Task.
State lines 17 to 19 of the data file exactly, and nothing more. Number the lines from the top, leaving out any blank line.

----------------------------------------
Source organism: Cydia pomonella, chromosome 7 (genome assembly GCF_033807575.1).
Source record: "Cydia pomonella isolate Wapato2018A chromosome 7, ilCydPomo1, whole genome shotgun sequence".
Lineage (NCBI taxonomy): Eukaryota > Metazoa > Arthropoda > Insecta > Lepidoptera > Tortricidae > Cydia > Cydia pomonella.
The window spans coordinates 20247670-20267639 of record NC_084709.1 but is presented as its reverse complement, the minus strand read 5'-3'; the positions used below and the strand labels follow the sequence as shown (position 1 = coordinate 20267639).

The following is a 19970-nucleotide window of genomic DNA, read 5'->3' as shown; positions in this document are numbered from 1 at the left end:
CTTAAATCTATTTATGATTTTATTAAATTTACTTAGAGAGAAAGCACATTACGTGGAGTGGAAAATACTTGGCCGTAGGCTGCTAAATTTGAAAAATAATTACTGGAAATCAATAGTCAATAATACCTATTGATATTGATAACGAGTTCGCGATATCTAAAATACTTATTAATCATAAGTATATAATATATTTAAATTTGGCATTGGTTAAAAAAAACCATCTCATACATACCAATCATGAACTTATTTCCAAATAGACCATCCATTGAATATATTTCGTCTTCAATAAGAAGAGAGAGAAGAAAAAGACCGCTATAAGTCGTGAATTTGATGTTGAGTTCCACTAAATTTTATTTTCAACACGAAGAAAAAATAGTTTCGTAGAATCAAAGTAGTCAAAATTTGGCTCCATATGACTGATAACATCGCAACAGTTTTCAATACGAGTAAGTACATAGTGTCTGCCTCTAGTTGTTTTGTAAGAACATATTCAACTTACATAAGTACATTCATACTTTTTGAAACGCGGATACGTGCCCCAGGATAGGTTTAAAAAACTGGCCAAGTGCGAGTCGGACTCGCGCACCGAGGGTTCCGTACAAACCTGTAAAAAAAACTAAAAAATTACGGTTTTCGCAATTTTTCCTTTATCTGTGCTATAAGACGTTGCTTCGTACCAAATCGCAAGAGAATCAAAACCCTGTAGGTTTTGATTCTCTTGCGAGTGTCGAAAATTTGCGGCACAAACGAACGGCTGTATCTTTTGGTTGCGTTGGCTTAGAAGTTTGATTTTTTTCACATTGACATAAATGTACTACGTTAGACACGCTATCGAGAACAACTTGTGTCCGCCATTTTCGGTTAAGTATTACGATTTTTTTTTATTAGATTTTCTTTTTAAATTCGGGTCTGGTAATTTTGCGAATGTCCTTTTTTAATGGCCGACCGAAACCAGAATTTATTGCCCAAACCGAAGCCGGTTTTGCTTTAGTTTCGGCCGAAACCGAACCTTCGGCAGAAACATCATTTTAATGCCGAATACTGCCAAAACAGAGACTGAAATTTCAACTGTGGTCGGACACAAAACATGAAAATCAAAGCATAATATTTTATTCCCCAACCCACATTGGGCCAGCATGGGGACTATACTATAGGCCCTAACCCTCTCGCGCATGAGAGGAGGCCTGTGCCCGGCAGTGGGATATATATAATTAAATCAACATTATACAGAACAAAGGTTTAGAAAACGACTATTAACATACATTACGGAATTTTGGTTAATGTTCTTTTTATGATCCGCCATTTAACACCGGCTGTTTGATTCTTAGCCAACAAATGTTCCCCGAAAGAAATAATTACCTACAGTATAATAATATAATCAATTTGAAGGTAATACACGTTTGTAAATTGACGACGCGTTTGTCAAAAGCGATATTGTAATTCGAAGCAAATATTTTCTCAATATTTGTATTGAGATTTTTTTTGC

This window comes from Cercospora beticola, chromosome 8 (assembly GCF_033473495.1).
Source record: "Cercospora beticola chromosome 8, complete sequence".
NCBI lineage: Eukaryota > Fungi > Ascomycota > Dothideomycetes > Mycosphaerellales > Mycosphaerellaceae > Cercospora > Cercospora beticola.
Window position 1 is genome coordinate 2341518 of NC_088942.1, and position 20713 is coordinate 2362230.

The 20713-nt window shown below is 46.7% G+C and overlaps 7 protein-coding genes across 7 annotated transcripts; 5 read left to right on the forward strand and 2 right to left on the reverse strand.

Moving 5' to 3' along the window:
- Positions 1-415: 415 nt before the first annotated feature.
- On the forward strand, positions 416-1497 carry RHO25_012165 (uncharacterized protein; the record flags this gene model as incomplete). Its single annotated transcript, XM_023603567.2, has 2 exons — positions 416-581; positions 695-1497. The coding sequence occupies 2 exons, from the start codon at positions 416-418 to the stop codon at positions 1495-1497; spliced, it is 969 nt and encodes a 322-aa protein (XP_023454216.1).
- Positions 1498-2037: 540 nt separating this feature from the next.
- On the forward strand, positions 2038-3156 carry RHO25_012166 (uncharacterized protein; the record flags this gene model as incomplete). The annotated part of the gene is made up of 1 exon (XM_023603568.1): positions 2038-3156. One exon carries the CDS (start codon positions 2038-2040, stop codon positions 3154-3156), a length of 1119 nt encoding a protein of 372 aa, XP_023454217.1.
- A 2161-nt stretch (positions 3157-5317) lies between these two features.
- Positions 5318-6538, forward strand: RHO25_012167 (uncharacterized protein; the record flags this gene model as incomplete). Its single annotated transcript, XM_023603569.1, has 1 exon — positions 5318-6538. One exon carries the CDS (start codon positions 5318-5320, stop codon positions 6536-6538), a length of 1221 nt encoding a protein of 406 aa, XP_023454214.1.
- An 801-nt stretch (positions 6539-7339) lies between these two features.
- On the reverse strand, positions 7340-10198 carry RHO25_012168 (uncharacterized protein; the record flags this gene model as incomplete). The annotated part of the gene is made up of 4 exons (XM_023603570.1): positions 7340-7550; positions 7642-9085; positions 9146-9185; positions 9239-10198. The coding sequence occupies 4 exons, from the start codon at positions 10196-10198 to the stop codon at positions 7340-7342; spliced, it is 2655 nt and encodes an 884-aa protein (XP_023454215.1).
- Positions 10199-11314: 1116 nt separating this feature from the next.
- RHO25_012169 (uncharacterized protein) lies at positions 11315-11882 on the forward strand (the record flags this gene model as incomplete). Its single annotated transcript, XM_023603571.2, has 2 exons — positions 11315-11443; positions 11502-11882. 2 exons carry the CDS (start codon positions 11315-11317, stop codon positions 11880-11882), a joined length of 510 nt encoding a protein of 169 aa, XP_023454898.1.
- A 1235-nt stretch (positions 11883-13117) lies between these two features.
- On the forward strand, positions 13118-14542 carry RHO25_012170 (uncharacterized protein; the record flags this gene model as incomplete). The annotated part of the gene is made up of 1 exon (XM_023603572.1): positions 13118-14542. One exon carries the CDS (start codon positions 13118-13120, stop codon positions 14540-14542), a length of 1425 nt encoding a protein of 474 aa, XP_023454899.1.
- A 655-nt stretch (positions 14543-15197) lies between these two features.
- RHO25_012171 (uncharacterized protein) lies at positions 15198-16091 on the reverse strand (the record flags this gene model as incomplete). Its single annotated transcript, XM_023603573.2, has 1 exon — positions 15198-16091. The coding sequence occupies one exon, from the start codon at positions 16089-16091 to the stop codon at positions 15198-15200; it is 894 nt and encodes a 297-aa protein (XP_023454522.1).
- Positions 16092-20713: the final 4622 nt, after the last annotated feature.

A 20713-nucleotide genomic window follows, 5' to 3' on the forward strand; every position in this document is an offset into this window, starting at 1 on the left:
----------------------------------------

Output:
- A 2161-nt stretch (positions 3157-5317) lies between these two features.
- Positions 5318-6538, forward strand: RHO25_012167 (uncharacterized protein; the record flags this gene model as incomplete). Its single annotated transcript, XM_023603569.1, has 1 exon — positions 5318-6538. One exon carries the CDS (start codon positions 5318-5320, stop codon positions 6536-6538), a length of 1221 nt encoding a protein of 406 aa, XP_023454214.1.
- An 801-nt stretch (positions 6539-7339) lies between these two features.